Working collaboratively to address the key challenges of health, prosperity and wellbeing in our region

By Professor Dianne Ford, Faculty Pro Vice-Chancellor in Health and Life Sciences, at Northumbria University.

 

First, I want to say how delighted I am that Northumbria University can now support and strengthen its impact through NHIP as a member of the Strategy Board. I am a committed advocate of working closely with regional partners to translate research and expertise in workforce development and education that will drive innovation and positive impact. Northumbria University is proud to contribute our distinctive and complementary expertise to NHIP to address the key challenges of health, prosperity and wellbeing in our region.

 

Northumbria’s research excellence is recognised nationally and internationally in areas germane to NHIP, such as prevention and management of chronic ill health, ageing in relation to housing and independent living, and mental health. Our researchers use population health data to identify local prevention needs and effectively target interventions to those experiencing greatest inequity. We conduct leading research in Artificial Intelligence and use data science to improve healthcare management. Some of our research projects cover early intervention for issues specifically relevant to Newcastle and the region, for example drug and alcohol abuse.

 

Northumbria University plays a key role in developing the future NHS workforce, producing graduates equipped to meet the changing needs of the healthcare system.  The majority of our students are recruited from the North East and remain in the region after qualification, supporting the pipeline of talent for which providers here in the North East have such pressing need. We actively encourage applications from a non-traditional background and many of our students are from low participation households. The newest data show that 100 per cent of our students graduating from health and social care programmes end up in skilled employment or further study, with 77 per cent employed by local NHS and social care providers.

 

Our approach to upskilling the region’s healthcare workforce is innovative and collaborative.  We were the first UK university to launch an 18-month programme that enables nursing associates to qualify as full registered nurses, and we recently celebrated the graduation of the one-hundredth student from this programme.

 

Health and Social Care is a key strategic theme of our civic universities’ agreement with Newcastle University, articulated through The Collaborative Newcastle Universities Agreement.   Under this agreement, and supporting the aims of NHIP and Newcastle University’s Heath Innovation Neighbourhood (HIN) project, we are developing our respective medical, dental, nursing, midwifery and allied health professional (NMAHP) trainees to be fit for the future of healthcare provision through embedding collaborative, interprofessional education across all programmes.

 

Northumbria University, and I personally, are committed to the development of NMAHP clinical academics. Working closely alongside NHIP partners Newcastle Hospitals NHS Foundation Trust (NUTH) and Cumbria, Northumberland, Tyne and Wear NHS Foundation Trust (NTW), as well as trusts within the emerging Northern Care Alliance, we are committed to enabling these academic and professional specialists to develop and lead innovative, world-class care and treatment, to improve prevention, diagnosis, and treatment outcomes across our region’s healthcare settings. Alongside NHIP partner NUTH, we made our respective first joint professorial appointment in 2021, which involved our human resources teams overcoming obstacles to develop a joint contract seen as sector leading. This post is now firmly embedded in the NHIP academy, and pivotal in the development of other clinical academics.  The same joint contracting mechanism now supports our clinical research and education with NHIP partner CNTW, through an appointment at Associate Professor level.  Both strong researchers in their respective fields of expertise, these leading clinical academics also support and mentor colleagues across the partner organisations, inspire the next generation of nurses and midwives, and ensure that teaching is informed by the best available evidence.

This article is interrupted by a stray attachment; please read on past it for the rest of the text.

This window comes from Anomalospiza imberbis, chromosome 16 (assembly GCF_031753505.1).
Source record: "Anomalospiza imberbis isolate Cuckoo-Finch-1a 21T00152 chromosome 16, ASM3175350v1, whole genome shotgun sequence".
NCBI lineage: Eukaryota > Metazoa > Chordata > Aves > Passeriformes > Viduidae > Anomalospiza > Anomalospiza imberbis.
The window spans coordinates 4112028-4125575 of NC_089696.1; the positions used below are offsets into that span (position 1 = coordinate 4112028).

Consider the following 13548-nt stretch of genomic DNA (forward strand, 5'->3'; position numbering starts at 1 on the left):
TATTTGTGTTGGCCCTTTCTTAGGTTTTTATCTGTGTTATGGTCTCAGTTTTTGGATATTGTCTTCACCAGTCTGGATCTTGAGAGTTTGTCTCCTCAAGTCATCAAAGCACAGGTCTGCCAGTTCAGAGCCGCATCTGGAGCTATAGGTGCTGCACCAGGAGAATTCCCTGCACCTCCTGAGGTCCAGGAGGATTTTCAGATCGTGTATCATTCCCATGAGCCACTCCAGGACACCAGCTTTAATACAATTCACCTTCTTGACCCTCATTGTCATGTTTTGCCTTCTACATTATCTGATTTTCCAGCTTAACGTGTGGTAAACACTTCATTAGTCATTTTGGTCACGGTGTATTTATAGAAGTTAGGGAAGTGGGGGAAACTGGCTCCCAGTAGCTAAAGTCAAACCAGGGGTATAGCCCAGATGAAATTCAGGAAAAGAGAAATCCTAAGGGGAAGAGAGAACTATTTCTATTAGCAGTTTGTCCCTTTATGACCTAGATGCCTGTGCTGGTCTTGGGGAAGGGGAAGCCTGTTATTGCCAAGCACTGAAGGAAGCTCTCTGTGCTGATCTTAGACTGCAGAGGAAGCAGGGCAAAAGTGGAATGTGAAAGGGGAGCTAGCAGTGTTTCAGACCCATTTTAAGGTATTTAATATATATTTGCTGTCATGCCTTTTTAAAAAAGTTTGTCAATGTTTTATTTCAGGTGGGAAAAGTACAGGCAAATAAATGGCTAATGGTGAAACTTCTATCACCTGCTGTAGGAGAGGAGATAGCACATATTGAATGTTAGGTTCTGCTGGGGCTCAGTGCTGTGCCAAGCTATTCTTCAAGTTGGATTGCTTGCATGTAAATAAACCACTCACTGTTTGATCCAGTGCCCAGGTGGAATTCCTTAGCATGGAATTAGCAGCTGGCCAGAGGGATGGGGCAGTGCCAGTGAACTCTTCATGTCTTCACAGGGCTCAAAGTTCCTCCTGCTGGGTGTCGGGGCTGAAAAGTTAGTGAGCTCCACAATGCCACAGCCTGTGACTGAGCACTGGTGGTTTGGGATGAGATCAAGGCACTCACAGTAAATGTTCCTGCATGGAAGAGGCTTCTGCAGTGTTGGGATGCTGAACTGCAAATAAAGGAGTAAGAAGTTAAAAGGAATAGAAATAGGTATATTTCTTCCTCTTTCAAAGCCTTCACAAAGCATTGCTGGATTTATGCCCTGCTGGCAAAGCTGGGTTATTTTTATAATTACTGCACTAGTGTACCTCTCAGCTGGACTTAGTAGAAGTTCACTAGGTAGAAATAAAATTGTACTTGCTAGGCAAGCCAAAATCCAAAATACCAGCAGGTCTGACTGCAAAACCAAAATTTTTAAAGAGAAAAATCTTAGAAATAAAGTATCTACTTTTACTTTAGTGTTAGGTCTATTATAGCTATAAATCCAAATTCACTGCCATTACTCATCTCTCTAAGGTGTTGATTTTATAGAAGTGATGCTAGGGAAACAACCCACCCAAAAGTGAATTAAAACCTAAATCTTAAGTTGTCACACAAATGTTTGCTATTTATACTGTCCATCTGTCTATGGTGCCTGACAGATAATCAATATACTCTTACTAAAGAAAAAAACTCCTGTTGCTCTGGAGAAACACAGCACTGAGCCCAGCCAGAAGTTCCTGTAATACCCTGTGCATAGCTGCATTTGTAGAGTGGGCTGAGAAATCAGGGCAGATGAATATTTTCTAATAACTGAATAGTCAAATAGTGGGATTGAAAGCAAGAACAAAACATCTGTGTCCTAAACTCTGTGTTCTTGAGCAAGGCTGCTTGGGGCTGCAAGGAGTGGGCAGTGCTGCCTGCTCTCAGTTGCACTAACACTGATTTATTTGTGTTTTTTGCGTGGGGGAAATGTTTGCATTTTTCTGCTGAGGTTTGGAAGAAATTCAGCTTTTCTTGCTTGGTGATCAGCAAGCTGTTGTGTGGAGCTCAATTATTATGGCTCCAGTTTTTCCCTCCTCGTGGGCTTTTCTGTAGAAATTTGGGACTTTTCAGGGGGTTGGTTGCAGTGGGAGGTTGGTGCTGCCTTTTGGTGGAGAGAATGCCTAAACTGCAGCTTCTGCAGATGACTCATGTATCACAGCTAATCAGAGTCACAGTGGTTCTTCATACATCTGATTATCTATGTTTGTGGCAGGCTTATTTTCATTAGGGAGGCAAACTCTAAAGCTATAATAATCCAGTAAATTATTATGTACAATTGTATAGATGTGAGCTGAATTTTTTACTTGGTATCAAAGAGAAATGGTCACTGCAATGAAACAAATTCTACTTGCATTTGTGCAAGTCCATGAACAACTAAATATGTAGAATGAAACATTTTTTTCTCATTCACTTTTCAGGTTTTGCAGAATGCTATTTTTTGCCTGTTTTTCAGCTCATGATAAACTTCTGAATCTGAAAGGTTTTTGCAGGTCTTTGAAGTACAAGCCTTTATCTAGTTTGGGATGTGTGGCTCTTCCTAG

An uncomfortable truth is that the North East has the lowest life expectancy in England – around three years less than the best performing regions. The North East also has higher rates (6.9%) of bad/very bad health compared with the rest of England, which is why reducing health inequalities is one of NHIP’s key priorities. Northumbria University is making a significant investment in a flagship centre to address the key drivers of health and social inequality. By conducting world-class research, generating evidence-based policies and training the next generation of health professionals, the University’s Centre for Health and Social Equity (CHASE) will provide solutions to complex problems and identify policy changes for the benefit of all. Due to open in 2027, the Centre aims to develop and harness the University’s research, education, and knowledge exchange expertise to help meet the health and social needs of multiple stakeholders and communities in the city, region and beyond.

 

NHIP brings partners together to improve citizen health through collaborative research, education and service innovation. Together we can more effectively prevent some of the most debilitating diseases and health conditions facing our population, and I look forward to participating in and seeing the positive impacts of our work together.

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